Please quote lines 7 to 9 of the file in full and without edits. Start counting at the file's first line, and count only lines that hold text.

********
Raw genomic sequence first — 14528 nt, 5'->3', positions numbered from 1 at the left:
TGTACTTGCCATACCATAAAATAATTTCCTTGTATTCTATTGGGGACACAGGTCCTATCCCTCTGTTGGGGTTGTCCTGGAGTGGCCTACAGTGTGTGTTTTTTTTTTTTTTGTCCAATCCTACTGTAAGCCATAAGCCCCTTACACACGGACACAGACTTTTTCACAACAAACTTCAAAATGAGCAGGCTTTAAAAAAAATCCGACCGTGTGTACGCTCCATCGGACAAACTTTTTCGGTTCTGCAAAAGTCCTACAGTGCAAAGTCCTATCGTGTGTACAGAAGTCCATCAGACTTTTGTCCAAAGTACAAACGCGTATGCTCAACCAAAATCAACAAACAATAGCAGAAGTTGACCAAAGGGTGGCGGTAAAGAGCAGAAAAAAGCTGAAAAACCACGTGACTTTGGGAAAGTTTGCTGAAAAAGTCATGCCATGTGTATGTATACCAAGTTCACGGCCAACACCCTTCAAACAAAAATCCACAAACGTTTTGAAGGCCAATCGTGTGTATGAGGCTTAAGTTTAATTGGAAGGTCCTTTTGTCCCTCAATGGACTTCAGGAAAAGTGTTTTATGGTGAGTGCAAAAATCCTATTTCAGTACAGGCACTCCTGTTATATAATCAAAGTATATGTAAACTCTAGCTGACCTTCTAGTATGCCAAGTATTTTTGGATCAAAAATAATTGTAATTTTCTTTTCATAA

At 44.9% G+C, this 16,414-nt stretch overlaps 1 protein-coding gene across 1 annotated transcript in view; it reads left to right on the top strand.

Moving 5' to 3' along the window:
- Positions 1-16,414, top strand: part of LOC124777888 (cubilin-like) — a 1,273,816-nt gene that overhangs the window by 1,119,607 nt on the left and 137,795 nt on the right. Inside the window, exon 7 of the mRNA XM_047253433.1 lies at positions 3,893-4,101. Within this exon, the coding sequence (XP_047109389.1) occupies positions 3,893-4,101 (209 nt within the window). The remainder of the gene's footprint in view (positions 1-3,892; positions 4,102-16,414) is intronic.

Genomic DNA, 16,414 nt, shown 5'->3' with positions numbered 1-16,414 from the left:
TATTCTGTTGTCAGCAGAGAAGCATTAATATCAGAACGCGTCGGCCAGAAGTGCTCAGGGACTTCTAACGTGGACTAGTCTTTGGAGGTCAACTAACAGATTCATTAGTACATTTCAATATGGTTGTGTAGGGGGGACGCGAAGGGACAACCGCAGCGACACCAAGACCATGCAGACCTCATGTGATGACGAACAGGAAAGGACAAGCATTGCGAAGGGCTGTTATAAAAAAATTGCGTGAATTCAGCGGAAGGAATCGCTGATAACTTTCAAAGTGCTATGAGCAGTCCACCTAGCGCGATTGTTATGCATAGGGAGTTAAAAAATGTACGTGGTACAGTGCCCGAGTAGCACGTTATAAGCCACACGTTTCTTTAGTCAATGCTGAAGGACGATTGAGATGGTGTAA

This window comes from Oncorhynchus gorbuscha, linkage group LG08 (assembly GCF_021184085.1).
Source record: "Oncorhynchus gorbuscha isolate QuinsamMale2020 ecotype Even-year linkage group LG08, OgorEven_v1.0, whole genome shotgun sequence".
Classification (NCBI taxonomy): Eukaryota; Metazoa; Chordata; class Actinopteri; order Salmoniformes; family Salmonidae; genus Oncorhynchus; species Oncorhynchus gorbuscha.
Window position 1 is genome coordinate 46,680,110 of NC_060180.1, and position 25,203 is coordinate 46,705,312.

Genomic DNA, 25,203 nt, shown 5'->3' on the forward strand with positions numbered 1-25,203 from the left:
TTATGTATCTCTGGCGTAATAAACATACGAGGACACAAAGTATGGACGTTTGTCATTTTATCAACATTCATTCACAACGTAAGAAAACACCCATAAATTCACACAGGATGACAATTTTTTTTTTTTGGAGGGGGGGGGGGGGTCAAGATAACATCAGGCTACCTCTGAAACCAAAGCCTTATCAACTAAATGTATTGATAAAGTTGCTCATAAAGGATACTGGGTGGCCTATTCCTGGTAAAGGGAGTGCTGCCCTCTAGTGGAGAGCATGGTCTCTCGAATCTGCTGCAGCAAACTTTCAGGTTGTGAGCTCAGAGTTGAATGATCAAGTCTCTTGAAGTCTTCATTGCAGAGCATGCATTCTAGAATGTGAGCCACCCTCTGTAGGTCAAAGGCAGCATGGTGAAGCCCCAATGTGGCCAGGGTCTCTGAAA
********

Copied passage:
TATTCTGTTGTCAGCAGAGAAGCATTAATATCAGAACGCGTCGGCCAGAAGTGCTCAGGGACTTCTAACGTGGACTAGTCTTTGGAGGTCAACTAACAGATTCATTAGTACATTTCAATATGGTTGTGTAGGGGGGACGCGAAGGGACAACCGCAGCGACACCAAGACCATGCAGACCTCATGTGATGACGAACAGGAAAGGACAAGCATTGCGAAGGGCTGTTATAAAAAAATTGCGTGAATTCAGCGGAAGGAATCGCTGATAACTTTCAAAGTGCTATGAGCAGTCCACCTAGCGCGATTGTTATGCATAGGGAGTTAAAAAATGTACGTGGTACAGTGCCCGAGTAGCACGTTATAAGCCACACGTTTCTTTAGTCAATGCTGAAGGACGATTGAGATGGTGTAA

This window comes from Oncorhynchus gorbuscha, linkage group LG08 (assembly GCF_021184085.1).
Source record: "Oncorhynchus gorbuscha isolate QuinsamMale2020 ecotype Even-year linkage group LG08, OgorEven_v1.0, whole genome shotgun sequence".